The biggest outright jumper on this list Prince Albert’s Brett Leason, war general behind the destruction of the WHL this season. Leason cooled off to a certain extent over the course of the season, ending up with a more reasonable production line for a draft-plus-two forward. That likely means that while he’s still a sure bet to get picked next month, being on the edge of the first round is probably a little rich. If you didn’t catch Leason yet this year, don’t worry: you’ll get another chance this weekend as the Raiders begin their quest for the Memorial Cup in Halifax.


Here are two interesting names to keep an eye out for on draft day: Ryan Suzuki and Raphael Lavoie. These two forwards, Suzuki with the OHL’s Barrie Colts and Lavoie with the QMJHL’s Halifax Mooseheads, have both flirted with top ten status at points in the season, though the now find themselves in the late teens. They were both fully on the radar of scouts early on, have played with top 2018 picks Andrei Svechnikov and Filip Zadina, respectively, last season. Both had impressive seasons from a production standpoint, and Suzuki in particular had an incredibly strong start before cooling off in the latter two-thirds of the campaign. Still, both are well over a point per game.

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So why the drop? Suzuki and Lavoie are not necessarily perpetrators of their own backslides, but victims of hot prospects rising past them. The likes of Cole Caufield, Cam York, Alex Newhook, and Victor Soderstrom were each consistently ranked behind Suzuki and Lavoie back in the fall, but have now all but locked up the 10-15 range. This happens every year, and I’d wager that Suzuki and Lavoie are going to be a pair of picks that end up outperforming their draft slot in over the next couple of years.

Anttoni Honka was once considered the top defenceman of the 2019 draft class, back when he was producing at nearly a half-point per game Finland’s top professional league. During his draft campaign, Honka has faced doubters at every turn, routinely left out of the first round on industry lists. He’s one of those high risk-high reward type defenders, equipped with dynamic offensive ability coupled with a pretty raw defensive game. Being undersized, as well a penchant for eye-catching giveaways (that honestly comprise a small portion of his dazzling rushes) have scouts exercising extreme caution. Honka’s drop in the rankings has plenty to do with safer players moving up around him.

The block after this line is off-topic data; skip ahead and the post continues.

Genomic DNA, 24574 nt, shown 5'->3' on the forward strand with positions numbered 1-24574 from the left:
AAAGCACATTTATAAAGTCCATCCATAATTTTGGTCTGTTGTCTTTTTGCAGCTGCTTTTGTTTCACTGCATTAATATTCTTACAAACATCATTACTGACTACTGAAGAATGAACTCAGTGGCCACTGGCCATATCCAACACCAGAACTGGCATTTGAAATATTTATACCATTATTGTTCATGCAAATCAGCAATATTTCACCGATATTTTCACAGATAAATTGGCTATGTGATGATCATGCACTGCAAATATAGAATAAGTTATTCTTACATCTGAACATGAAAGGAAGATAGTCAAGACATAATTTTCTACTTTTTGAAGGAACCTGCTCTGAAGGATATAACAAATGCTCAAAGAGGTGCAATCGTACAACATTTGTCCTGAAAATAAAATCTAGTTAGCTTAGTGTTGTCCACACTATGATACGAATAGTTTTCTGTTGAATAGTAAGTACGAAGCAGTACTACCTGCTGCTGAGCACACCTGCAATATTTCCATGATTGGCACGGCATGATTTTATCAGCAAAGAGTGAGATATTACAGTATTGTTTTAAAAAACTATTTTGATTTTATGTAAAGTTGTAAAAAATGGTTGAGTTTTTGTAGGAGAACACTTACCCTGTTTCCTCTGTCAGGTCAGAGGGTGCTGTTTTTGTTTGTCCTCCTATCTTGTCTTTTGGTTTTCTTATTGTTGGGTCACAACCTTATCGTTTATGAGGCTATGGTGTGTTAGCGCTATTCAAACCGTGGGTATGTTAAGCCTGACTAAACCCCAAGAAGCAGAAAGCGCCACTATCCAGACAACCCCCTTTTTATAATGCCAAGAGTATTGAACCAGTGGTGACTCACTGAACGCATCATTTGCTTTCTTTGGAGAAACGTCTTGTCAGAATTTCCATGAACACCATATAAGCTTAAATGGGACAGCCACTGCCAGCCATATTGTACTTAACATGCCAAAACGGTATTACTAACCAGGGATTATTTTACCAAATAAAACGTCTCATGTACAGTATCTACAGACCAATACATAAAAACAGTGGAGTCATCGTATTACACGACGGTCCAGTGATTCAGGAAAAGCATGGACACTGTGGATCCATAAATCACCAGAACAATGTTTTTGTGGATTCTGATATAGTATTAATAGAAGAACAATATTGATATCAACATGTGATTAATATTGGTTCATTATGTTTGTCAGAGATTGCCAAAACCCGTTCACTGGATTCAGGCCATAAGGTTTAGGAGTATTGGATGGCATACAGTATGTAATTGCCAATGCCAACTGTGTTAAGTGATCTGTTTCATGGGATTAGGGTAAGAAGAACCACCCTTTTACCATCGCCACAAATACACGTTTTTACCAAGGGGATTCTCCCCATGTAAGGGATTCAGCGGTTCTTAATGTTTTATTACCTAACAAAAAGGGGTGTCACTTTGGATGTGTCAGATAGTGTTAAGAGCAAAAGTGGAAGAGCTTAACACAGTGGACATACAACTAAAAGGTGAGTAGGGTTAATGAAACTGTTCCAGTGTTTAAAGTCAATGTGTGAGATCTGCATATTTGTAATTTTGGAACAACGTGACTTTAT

While Honka has clung on to a spot in our pseudo-first round, U.S. Development Program defenceman Alex Vlasic hasn’t been so lucky. The 6-foot-6 Illinoisan rearguard peaked in the rankings between October and December (ranked 24th in each month) before down to 36th, which, coincidentally, is roughly where he started the season. Vlasic rode the Program wave that many of the others did, but as many dove deeper, it became evident that, while a steady player, he was not a driver on the squad, and his offensive upside is limited.

  • Dan-gles

    I am looking at this list and can’t help but wonder, what would it take to get another 1st rounder in the top twenty? Would dipietro net us a first round pick in the top twenty? He was picked I. The third round so that’s a pretty solid trade up and he is years away from helping us, I think this is worth exploring.

  • Rodeobill

    Kappo comes in as an over-ager (birth date 1900?). Good for him to be doing something good with his life at that age.

    It really looks like a mixed bag after two as far as these lists go. The gap between 2 and ten does not look so wide according to these rankings. Hopefully we get a good one falling to us like last year. If Podkolzin falls to us, do you run to the podium, or do you stay away? Big divide there and 2 more years in Russia.

    Also, I have been looking forward to this prospect stuff, so thanks for this, but will that stuff be here, or do I have to go to Nexgen websites for that stuff now?

    • j2daff

      the biggest things that has push Podkolzin down lists is the KHL plan he has that will prevent him from playing for an NHL team in the near future. I U18 less than would have been expected had some effect as well but it’s the KHL thing that has really done it. He would be a great pick at 10 assuming you have no issue being patient.

    • j2daff

      depends who else is there too but in all honesty is the guy I expect to be the best pick that is still their. One surprise pick ahead of us would change that though.

  • j2daff

    would love to see a PNHLe or equivalent worked into these rankings and also a formula to reduce the impact of of the rankings that are outdated (over a month) make on the final rankings. I’m sure it’s always the case but Petey had the highest PNHLe in his draft class I believe, so it would have been the best tool if you had been picking first in that draft.